February 12, 2013

Java-based configuration in Spring - An introduction

If you have not started using Java-based configuration in your Spring projects you really should take a look at it since it is a very valuable tool to master. Java-based configuration has been supported right out of the box since Spring 3.0 so it has become quite complete by now. (with the stable release being 3.2.x at the time of writing this post)
Personally, I have found that I hardly ever use any XML configuration files in Spring projects that I create nowadays. And as a side note, if I am also able to use an application server that supports Servlet 3.0 I can even get rid of my web.xml file. Thus eliminating a big part of the XML-based configuration usually needed.

Ok, but why? You might ask. Well, if you think about it there are a lot of benefits of having your configuration in code instead of in XML.
Some of them are:
  • Your configuration will have the same power as your programming language giving you a lot more flexibility. Enabling you to take advantage of things like OO, and type safety.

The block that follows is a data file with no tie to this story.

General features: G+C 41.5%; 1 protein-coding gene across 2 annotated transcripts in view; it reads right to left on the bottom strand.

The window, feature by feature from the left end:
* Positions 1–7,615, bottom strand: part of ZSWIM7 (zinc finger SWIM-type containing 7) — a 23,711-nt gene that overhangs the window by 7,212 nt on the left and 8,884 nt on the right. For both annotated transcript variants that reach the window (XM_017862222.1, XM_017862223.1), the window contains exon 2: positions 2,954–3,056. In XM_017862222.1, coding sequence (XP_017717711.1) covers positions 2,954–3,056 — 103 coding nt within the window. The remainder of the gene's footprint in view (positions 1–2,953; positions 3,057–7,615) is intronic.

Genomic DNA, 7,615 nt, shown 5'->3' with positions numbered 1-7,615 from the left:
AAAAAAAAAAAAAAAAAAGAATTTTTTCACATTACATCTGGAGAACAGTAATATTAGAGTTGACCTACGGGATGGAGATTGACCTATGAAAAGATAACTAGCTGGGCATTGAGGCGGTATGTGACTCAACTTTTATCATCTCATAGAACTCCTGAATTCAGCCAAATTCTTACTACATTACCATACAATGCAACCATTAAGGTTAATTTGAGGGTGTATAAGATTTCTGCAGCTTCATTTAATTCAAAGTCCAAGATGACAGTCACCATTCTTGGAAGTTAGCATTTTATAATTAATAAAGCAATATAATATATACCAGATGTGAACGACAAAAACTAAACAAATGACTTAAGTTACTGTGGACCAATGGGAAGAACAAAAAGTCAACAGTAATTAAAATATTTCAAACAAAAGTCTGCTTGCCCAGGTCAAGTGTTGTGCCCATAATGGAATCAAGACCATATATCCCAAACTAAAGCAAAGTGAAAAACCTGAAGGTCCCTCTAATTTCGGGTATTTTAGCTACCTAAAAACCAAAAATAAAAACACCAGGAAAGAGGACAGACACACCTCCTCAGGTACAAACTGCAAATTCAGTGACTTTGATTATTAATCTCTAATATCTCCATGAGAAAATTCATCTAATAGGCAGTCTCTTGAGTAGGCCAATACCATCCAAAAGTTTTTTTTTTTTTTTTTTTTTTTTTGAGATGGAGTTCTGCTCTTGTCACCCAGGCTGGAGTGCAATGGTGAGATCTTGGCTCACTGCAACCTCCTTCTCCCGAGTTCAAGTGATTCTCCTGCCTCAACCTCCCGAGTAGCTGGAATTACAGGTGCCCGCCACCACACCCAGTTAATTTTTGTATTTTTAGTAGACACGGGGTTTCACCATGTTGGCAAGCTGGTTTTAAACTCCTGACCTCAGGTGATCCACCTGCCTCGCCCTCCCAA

• You will get immensely more help from your IDE. Safe refactorings and easy navigation of your configuration are just some examples.
  • The configuration will be much clearer and easy to follow. Especially if you are writing libs/frameworks for others to use. No more searching for magic XML-files that you didn't even know existed. You can easily find any java class that is in your classpath.
If you're still not convinced then why not just give it a try. A warning though, it can be quite addictive once you have taken the red pill1.

This post is meant to be a short primer/reference on getting started with Java-based Spring configuration and contains a few examples of some common configurations to give you an idea of how they would look like in Java vs. XML. For a complete reference you should check out the Spring documentation that covers these topics pretty well. I will assume that you are at least somewhat familiar with working with Spring so that you have an idea of what is going on.

Defining the configuration class

Any class can be a configuration class. In order for Spring to know that it should treat a class as a configuration class we annotate it with @Configuration. For example, we can create a class called SpringConfig that we will use to replace our XML-file. The class would look like this:
@ComponentScan(basePackageClasses = {PackageMarker.class})